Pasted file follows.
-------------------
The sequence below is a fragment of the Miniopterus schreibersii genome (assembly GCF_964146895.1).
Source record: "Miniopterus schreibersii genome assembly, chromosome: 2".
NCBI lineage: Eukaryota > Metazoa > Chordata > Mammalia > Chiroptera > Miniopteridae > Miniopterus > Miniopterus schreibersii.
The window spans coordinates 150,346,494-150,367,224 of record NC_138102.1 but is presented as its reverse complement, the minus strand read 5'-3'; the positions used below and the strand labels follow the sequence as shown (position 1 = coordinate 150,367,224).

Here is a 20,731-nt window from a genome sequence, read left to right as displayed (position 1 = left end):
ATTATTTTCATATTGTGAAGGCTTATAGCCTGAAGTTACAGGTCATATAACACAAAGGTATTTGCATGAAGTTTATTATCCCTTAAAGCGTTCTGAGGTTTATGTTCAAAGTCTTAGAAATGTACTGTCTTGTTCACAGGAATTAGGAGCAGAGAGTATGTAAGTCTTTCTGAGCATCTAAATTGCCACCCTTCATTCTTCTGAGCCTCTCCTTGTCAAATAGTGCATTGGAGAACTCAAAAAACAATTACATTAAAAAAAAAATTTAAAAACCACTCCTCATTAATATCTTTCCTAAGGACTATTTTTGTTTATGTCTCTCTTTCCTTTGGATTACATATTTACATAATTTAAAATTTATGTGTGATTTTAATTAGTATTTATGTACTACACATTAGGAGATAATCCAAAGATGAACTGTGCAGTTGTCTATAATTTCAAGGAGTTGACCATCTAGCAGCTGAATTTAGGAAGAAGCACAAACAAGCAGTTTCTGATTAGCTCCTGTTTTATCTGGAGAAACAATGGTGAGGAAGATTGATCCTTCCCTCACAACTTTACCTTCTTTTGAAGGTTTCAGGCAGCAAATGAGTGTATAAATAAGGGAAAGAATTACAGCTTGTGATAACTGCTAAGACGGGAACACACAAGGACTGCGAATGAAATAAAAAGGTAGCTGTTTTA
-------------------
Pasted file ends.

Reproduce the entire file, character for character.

The sequence below is a fragment of the Miniopterus schreibersii genome (assembly GCF_964146895.1).
Source record: "Miniopterus schreibersii genome assembly, chromosome: 2".
NCBI lineage: Eukaryota > Metazoa > Chordata > Mammalia > Chiroptera > Miniopteridae > Miniopterus > Miniopterus schreibersii.
The window spans coordinates 150,346,494-150,367,224 of record NC_138102.1 but is presented as its reverse complement, the minus strand read 5'-3'; the positions used below and the strand labels follow the sequence as shown (position 1 = coordinate 150,367,224).

Here is a 20,731-nt window from a genome sequence, read left to right as displayed (position 1 = left end):
ATTATTTTCATATTGTGAAGGCTTATAGCCTGAAGTTACAGGTCATATAACACAAAGGTATTTGCATGAAGTTTATTATCCCTTAAAGCGTTCTGAGGTTTATGTTCAAAGTCTTAGAAATGTACTGTCTTGTTCACAGGAATTAGGAGCAGAGAGTATGTAAGTCTTTCTGAGCATCTAAATTGCCACCCTTCATTCTTCTGAGCCTCTCCTTGTCAAATAGTGCATTGGAGAACTCAAAAAACAATTACATTAAAAAAAAAATTTAAAAACCACTCCTCATTAATATCTTTCCTAAGGACTATTTTTGTTTATGTCTCTCTTTCCTTTGGATTACATATTTACATAATTTAAAATTTATGTGTGATTTTAATTAGTATTTATGTACTACACATTAGGAGATAATCCAAAGATGAACTGTGCAGTTGTCTATAATTTCAAGGAGTTGACCATCTAGCAGCTGAATTTAGGAAGAAGCACAAACAAGCAGTTTCTGATTAGCTCCTGTTTTATCTGGAGAAACAATGGTGAGGAAGATTGATCCTTCCCTCACAACTTTACCTTCTTTTGAAGGTTTCAGGCAGCAAATGAGTGTATAAATAAGGGAAAGAATTACAGCTTGTGATAACTGCTAAGACGGGAACACACAAGGACTGCGAATGAAATAAAAAGGTAGCTGTTTTA